Provide the option to use PhotoLab without a database

Raw file formats are not really well documented and therefore need some reverse engineering. Writing to a file can break it, no matter what part of file you write to…

Yes. A “read only” database… but well I probably do not have all the details on the topic.
Hopefully DxO will see our different needs and wishes and make the best out of it as usual.

Absolutely.
Use exiftool on your own risks (and keep your originals safe - even with LR).

Excellent remark, that raises a few questions and deserves a few comments. “Immediately” should actually be replaced with “as soon as possible”.

In Lightroom, the user can specify whether user edits should be written to the XMP file automatically (which doesn’t mean immediately) or only when the user decides to do so (Ctrl-S in LR). Saving changes automatically is safer in case of a program crash (but it’s not 100% safe because some write operations can be delayed, see below). But this mode can affect performance, especially for local edits. On the other hand, the user may forget to save the changes after an editing session. So LR saves to the database (catalog) anyway and allows the user to check whether the sidecar file and the database are in sync. If not, it also allows to decide which prevails.

The same ideas apply to DPL with one big difference : DOP files are not XML files. XML files can be written and read using generic tools that have been optimized and very often implemented at the development environment level (by the way, since these tools are natively available in the Microsoft .Net framework, I’m wondering why DPL uses a proprietary text format). XML files and DOP files are text files (the DOP format being one of those various - JSON like - curly bracket based text formats). So, writing to, searching in and reading from these files is a slow process in comparison with binary formats. Especially when creating masks for local edits. This is why writing to the sidecar files in real time may cause performance problems on low end systems or when applying numerous edits to the image. Therefore, it is sometimes necessary to delay the updating of the sidecar file. IMHO, using the XML format would be probably faster than using proprietary code for managing the DOP format. I’m unable to check this, though. However, I have noticed that the DOP files seem to systematically store all the settings even those who do not differ from the default values. This would be easier to manage with an XML format.

The performance problem can be partially solved by keeping the edits for the current image in memory while editing and saving to the database or to the sidecar file only when the user is idle. Now the question is : which is safer and faster ? Database or simple text (sidecar) file ? The database is safer because when an operation fails, there’s a fallback mechanism allowing to return to the previous state. With a mere text file, if there’s a failure, the whole data might be lost.

Which is faster ? This is hard to say because the edits are stored in the DPL database in exactly the same form as in the DOP file. The contents of the StoreSettings column in the Items table of the database is a mere copy of the DOP file (Lightroom is using exactly the same strategy but it uses the XML format instead). So, I can’t say whether updating a column of text type in the database is faster or slower than rewriting the whole DOP file. Granted, a text format for sidecar files is more practical for a lot of reasons. Using the same format for storing the settings in the database is more questionable. Of course, there are so many settings to record that using a specific column for each of these settings would be awkward to say the least. However, storing the settings as a binary blob that could be quickly loaded into an in-memory well-known structure without a need for re-interpretation (parsing, in the programming parlance) would be more effective for both reading and updating.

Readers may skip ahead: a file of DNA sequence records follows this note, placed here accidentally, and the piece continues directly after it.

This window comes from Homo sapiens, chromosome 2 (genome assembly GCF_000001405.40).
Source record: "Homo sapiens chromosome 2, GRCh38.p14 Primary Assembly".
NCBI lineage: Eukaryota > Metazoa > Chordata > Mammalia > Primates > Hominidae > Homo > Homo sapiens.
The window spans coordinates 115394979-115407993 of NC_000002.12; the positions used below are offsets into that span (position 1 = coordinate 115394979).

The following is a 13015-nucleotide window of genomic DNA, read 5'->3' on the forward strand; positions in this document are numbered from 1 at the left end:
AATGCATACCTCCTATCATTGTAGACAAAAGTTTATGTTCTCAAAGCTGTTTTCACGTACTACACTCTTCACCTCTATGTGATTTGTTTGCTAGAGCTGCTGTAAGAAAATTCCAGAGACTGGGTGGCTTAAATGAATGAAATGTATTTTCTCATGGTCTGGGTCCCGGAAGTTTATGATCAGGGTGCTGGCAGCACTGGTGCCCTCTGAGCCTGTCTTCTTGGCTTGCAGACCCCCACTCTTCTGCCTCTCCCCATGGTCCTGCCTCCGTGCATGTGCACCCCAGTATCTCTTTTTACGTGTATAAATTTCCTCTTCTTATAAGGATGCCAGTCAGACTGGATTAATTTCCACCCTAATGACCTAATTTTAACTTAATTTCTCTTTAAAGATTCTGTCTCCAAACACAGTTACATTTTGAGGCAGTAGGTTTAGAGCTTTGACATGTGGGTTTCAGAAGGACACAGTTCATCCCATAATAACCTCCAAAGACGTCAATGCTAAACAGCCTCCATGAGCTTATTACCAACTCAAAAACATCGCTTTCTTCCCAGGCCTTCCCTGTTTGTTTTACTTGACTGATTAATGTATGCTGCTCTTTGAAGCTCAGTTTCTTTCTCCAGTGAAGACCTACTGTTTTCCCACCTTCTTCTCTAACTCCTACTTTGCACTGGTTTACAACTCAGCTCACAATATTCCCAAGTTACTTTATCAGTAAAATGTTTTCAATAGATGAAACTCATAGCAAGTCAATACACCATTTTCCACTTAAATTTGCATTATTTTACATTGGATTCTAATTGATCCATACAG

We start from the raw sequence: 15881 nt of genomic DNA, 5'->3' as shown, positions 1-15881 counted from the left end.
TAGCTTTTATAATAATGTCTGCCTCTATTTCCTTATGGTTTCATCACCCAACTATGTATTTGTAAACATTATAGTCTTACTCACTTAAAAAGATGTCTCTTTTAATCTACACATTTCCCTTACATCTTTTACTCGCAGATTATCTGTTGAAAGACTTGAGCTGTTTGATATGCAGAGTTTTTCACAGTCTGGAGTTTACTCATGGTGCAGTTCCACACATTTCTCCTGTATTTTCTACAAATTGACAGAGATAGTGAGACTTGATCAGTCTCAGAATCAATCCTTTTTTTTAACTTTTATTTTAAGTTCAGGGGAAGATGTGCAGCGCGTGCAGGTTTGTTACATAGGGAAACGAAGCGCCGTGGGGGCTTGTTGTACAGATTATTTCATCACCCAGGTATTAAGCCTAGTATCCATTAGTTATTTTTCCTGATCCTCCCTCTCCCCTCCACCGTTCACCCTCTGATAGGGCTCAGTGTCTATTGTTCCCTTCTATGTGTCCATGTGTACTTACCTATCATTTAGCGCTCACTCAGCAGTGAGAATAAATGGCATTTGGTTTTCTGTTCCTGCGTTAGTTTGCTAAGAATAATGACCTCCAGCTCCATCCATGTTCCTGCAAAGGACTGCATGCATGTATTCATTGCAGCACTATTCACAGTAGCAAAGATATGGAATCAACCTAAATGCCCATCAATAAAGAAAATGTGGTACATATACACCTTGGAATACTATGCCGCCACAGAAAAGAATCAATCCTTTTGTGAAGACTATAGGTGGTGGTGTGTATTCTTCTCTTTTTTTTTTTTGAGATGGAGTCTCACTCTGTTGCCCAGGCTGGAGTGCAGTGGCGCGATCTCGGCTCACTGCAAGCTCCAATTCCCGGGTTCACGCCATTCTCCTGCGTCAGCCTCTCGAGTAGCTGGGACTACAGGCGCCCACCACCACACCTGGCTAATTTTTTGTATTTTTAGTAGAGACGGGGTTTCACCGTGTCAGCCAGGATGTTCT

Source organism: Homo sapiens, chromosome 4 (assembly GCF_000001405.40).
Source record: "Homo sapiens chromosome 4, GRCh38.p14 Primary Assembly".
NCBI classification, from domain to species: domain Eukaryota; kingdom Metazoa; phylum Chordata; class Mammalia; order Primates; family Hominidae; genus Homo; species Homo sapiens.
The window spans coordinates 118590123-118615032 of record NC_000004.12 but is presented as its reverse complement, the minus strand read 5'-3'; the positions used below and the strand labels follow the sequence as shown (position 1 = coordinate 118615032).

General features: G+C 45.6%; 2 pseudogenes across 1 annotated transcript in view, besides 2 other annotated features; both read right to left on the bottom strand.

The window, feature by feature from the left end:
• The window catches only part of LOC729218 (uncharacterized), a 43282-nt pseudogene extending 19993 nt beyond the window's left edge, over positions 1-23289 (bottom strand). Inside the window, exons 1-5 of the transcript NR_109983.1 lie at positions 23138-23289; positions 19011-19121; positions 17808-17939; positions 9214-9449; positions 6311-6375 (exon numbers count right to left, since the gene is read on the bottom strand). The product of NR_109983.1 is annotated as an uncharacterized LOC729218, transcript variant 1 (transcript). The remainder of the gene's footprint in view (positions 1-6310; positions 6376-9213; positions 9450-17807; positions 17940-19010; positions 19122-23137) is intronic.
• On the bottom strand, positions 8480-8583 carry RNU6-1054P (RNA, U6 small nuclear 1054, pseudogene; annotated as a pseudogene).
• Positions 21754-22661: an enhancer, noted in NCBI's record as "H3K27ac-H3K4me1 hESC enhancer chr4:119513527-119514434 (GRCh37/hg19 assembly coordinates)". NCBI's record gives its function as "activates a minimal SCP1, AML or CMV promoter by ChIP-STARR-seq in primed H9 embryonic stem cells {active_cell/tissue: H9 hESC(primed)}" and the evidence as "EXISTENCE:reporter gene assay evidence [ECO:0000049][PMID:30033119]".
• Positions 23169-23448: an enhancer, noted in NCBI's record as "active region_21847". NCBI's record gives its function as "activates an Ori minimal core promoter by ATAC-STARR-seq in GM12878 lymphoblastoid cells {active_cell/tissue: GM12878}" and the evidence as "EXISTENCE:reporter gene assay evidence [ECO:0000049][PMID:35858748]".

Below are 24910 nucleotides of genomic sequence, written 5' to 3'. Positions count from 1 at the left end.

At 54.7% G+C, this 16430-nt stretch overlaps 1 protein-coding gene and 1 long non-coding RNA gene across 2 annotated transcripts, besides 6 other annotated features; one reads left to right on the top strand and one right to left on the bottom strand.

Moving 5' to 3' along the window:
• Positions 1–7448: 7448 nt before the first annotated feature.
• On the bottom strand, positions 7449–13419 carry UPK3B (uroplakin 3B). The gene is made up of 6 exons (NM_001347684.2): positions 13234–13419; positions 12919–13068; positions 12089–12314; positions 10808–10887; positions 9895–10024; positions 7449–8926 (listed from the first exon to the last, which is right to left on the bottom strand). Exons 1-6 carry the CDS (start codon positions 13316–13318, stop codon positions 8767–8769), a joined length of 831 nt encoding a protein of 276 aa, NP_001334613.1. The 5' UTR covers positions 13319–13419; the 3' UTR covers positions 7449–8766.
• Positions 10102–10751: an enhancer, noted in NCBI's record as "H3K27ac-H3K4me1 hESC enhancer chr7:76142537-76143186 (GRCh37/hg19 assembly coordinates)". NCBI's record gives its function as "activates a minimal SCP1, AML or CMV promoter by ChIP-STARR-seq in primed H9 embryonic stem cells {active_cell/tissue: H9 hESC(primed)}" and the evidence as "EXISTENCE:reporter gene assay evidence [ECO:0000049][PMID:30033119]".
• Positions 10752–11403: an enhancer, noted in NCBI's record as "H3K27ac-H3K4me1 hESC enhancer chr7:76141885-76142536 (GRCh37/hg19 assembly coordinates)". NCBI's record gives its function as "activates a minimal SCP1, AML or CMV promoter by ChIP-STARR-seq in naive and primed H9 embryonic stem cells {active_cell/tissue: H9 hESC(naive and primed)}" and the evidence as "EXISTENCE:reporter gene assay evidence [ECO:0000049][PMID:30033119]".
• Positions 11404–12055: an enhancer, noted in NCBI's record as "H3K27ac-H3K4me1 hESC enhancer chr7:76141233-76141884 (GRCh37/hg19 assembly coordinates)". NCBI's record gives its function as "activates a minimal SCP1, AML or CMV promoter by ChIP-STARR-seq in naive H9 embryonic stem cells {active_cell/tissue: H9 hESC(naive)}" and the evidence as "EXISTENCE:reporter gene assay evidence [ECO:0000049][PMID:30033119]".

So, abandoning the database would only limit the possibilities to handle the above described problems more effectively.

PS : Recently, Lightroom moved all the presets that were stored in JSON/DOP-like format (.lrtemplate files) to the XML (XMP) format. There must be a reason.

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I do the same thing in Lr and PL: I set the app to NOT automatically save sidecar files.
On the other hand, I do save sidecars, mostly for two reasons:

  • Lr: transporting metadata and settings
  • PL: establishing a baseline that I can always revert to
    (historic reasons and still quicker than searching the history)

[OFF-TOPIC ON]
In LR, I have created a smart collection showing the images that have the “metadata changed” flag set. So, it’s very easy to update all affected XMP files : display the collection | Ctrl-A | Ctrl-S.
[OFF-TOPIC OFF]

that’s exactly my style of working. Which files have to be deleted? I’m on Mac.

Smart idea… Beware: your action (Ctrl-A | Ctrl-S) overwrites sidecars by the database’s content. You might miss some wanted metadata change coming from external apps that can write to .xmp if you ask them nicely…